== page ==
EUGENE, Ore. -- Fungus lovers packed the Mount Pisgah Arboretum on Sunday for the 30th Annual Mushroom Festival.
The festival started when the Arboretum faced financial cutbacks in 1981, and a caretaker was going to lose his job.
That’s when former board member Freeman Rowe had a job-saving idea for his friend and co-worker.
“So I suggested maybe we can make some money by starting a mushroom show, which we did,” said Rowe, 81, sitting with fiends at the mushroom exhibit.
And the mushroom festival was born.
“And we were able to save the caretaker’s position," he added.
Rowe started the festival with only one table and a handful of mushrooms. Now, the event draws around 5,000 visitors a year and boasts the largest collection of wild mushrooms on the West Coast—around 350 species.
“I am very proud to see how my baby program has grown into this absolutely wonderful event,” he said.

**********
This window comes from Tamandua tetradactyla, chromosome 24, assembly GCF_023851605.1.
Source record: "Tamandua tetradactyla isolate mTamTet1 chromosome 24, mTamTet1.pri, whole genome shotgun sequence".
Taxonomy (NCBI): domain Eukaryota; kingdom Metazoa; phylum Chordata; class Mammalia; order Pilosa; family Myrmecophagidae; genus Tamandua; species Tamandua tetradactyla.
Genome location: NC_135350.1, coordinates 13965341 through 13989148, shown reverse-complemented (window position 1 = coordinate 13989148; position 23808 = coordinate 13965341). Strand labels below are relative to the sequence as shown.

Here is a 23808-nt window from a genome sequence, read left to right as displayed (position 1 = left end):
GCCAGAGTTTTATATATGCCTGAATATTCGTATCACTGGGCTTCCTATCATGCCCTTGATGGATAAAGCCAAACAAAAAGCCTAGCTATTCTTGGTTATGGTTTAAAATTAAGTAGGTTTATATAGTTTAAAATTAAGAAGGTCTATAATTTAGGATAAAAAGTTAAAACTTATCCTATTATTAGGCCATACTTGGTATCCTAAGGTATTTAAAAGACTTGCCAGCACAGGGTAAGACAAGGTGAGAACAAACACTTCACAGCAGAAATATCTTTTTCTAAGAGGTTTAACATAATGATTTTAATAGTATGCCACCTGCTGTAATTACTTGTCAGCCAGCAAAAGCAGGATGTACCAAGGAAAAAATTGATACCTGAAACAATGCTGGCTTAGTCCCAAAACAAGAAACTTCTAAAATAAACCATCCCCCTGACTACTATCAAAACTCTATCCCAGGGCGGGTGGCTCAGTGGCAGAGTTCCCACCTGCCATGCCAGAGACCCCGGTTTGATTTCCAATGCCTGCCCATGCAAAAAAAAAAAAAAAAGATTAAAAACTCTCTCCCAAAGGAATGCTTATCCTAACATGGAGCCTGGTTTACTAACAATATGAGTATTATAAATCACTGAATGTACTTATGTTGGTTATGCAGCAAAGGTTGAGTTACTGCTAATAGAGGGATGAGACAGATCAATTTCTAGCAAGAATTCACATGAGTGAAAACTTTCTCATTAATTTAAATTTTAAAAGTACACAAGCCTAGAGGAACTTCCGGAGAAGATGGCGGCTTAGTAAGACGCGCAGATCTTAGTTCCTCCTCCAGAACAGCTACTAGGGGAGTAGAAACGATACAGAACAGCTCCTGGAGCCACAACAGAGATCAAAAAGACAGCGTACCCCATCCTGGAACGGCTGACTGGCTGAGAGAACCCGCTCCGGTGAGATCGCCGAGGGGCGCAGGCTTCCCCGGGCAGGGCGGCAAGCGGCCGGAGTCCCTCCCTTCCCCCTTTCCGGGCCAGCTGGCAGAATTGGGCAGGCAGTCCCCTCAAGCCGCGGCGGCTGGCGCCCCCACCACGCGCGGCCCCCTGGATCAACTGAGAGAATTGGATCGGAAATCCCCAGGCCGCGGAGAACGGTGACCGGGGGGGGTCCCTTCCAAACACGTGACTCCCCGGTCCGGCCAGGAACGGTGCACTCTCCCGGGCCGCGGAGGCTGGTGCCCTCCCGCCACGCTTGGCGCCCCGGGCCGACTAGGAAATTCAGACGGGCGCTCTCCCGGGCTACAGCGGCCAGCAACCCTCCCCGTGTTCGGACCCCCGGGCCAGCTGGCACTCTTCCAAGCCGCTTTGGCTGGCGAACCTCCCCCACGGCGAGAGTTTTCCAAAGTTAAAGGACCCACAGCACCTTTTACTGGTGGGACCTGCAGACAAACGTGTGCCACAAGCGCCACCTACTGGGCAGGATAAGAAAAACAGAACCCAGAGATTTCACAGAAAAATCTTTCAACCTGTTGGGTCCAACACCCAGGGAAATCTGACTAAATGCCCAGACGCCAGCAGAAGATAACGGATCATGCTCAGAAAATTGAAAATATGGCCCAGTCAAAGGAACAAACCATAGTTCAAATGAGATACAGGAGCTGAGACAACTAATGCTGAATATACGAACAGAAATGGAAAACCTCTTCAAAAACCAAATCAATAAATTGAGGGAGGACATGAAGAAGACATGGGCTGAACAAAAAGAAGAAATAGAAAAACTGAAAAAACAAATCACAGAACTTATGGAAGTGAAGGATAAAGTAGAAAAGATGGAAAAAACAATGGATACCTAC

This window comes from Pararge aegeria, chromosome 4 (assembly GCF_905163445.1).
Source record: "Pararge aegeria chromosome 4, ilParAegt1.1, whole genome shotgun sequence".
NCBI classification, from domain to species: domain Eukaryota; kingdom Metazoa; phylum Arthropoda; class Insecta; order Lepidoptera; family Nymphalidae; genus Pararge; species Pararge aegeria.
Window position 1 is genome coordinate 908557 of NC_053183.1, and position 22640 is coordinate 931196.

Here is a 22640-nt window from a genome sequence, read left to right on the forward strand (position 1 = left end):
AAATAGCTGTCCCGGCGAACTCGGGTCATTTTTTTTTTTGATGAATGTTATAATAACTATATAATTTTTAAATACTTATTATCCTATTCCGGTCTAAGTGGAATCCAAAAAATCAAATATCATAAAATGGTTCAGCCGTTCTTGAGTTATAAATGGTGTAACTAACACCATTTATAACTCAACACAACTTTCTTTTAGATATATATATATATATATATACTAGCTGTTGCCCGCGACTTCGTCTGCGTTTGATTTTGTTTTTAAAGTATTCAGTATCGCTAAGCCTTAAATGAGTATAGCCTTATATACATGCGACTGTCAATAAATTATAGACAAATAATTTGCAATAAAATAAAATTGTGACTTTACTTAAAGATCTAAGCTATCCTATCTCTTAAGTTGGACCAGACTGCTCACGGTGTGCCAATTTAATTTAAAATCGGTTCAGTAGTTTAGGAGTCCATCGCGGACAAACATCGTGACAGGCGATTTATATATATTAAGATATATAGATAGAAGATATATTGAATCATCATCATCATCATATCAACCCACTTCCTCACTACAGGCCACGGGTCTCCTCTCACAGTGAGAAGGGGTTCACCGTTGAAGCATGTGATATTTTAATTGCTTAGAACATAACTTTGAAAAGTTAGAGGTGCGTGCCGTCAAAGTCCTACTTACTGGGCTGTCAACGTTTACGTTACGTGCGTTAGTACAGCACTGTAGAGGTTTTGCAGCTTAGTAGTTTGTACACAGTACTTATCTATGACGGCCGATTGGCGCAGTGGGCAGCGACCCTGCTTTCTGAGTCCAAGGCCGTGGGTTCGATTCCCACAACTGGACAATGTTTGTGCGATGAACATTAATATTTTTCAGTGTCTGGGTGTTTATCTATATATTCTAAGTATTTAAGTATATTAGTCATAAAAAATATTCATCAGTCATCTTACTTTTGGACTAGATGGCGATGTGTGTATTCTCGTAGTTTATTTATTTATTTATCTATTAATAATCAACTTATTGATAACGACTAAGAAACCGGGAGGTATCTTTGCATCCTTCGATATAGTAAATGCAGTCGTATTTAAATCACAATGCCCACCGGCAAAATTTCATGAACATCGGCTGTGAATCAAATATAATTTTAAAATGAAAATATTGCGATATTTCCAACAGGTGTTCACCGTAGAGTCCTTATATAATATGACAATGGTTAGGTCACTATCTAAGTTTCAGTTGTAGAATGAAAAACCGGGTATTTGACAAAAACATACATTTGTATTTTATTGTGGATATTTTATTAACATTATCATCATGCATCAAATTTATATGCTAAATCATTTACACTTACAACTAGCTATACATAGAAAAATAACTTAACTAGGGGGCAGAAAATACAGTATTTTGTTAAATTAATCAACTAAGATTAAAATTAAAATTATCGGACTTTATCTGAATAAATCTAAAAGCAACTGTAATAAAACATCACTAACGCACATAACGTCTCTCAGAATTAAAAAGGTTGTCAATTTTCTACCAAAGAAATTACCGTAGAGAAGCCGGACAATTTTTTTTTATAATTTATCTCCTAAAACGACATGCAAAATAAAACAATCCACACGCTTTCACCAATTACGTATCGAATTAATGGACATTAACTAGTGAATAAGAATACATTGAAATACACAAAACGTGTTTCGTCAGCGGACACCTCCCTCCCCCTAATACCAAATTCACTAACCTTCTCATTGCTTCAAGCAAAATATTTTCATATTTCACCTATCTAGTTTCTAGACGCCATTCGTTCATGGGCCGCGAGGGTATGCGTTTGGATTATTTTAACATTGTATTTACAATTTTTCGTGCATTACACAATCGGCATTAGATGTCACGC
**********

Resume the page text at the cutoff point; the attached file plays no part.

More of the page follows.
The festival’s long history of raising fundraising to keep the arboretum operating has continued. This year, organizers said they hope to bring in between ten and twenty thousand dollars, which means two or three months of operation.
But arboretum vice president Ann Forrestel said fundraising and rare mushrooms are just part of the festival’s draw.
“It’s the greatest ever - not only because it’s the 30th anniversary but because it’s a bigger festival in terms of the number of events we have, the number of booths, the number of vendor and the number of people who are going to come,” she said.
Kian James doesn’t even like mushrooms but comes to the festival every year with family for the great food.
“I’d have to say, if you come to the mushroom festival you’d have to come and try the soup,” he said in the mushroom exhibit. “It’s one of the best things, and even though I don’t really like mushrooms, I love the soup!”
Organizers said because of the increased popularity of the festival in recent years, shuttle buses were added this year to bring people back and forth from Civic Stadium to the arboretum.